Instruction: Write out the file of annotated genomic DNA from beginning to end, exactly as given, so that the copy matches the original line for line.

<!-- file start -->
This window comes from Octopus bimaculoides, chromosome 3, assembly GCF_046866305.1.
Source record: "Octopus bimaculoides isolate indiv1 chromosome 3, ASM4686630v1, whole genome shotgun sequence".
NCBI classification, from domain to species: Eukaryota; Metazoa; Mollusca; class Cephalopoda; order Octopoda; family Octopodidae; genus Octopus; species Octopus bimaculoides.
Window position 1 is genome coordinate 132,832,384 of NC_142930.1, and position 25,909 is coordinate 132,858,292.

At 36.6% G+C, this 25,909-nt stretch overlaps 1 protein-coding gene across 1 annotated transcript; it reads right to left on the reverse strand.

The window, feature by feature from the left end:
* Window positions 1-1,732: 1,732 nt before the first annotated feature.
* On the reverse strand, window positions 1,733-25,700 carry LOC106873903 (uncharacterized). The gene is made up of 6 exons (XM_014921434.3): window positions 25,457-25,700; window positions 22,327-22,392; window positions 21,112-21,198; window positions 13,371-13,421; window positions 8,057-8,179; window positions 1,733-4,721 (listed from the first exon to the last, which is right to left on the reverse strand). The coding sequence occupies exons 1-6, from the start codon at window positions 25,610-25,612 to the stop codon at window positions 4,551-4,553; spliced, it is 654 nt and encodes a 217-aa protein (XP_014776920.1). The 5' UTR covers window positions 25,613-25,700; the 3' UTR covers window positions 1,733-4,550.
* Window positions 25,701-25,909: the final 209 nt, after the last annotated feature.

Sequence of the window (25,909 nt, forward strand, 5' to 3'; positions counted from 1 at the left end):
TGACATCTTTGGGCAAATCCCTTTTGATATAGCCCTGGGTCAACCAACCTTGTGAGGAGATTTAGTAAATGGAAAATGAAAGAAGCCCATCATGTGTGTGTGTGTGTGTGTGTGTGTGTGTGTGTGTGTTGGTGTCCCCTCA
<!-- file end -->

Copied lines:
This window comes from Octopus bimaculoides, chromosome 3, assembly GCF_046866305.1.
Source record: "Octopus bimaculoides isolate indiv1 chromosome 3, ASM4686630v1, whole genome shotgun sequence".
NCBI classification, from domain to species: Eukaryota; Metazoa; Mollusca; class Cephalopoda; order Octopoda; family Octopodidae; genus Octopus; species Octopus bimaculoides.
Window position 1 is genome coordinate 132,832,384 of NC_142930.1, and position 25,909 is coordinate 132,858,292.

At 36.6% G+C, this 25,909-nt stretch overlaps 1 protein-coding gene across 1 annotated transcript; it reads right to left on the reverse strand.

The window, feature by feature from the left end:
* Window positions 1-1,732: 1,732 nt before the first annotated feature.
* On the reverse strand, window positions 1,733-25,700 carry LOC106873903 (uncharacterized). The gene is made up of 6 exons (XM_014921434.3): window positions 25,457-25,700; window positions 22,327-22,392; window positions 21,112-21,198; window positions 13,371-13,421; window positions 8,057-8,179; window positions 1,733-4,721 (listed from the first exon to the last, which is right to left on the reverse strand). The coding sequence occupies exons 1-6, from the start codon at window positions 25,610-25,612 to the stop codon at window positions 4,551-4,553; spliced, it is 654 nt and encodes a 217-aa protein (XP_014776920.1). The 5' UTR covers window positions 25,613-25,700; the 3' UTR covers window positions 1,733-4,550.
* Window positions 25,701-25,909: the final 209 nt, after the last annotated feature.

Sequence of the window (25,909 nt, forward strand, 5' to 3'; positions counted from 1 at the left end):
TGACATCTTTGGGCAAATCCCTTTTGATATAGCCCTGGGTCAACCAACCTTGTGAGGAGATTTAGTAAATGGAAAATGAAAGAAGCCCATCATGTGTGTGTGTGTGTGTGTGTGTGTGTGTGTGTGTGTTGGTGTCCCCTCA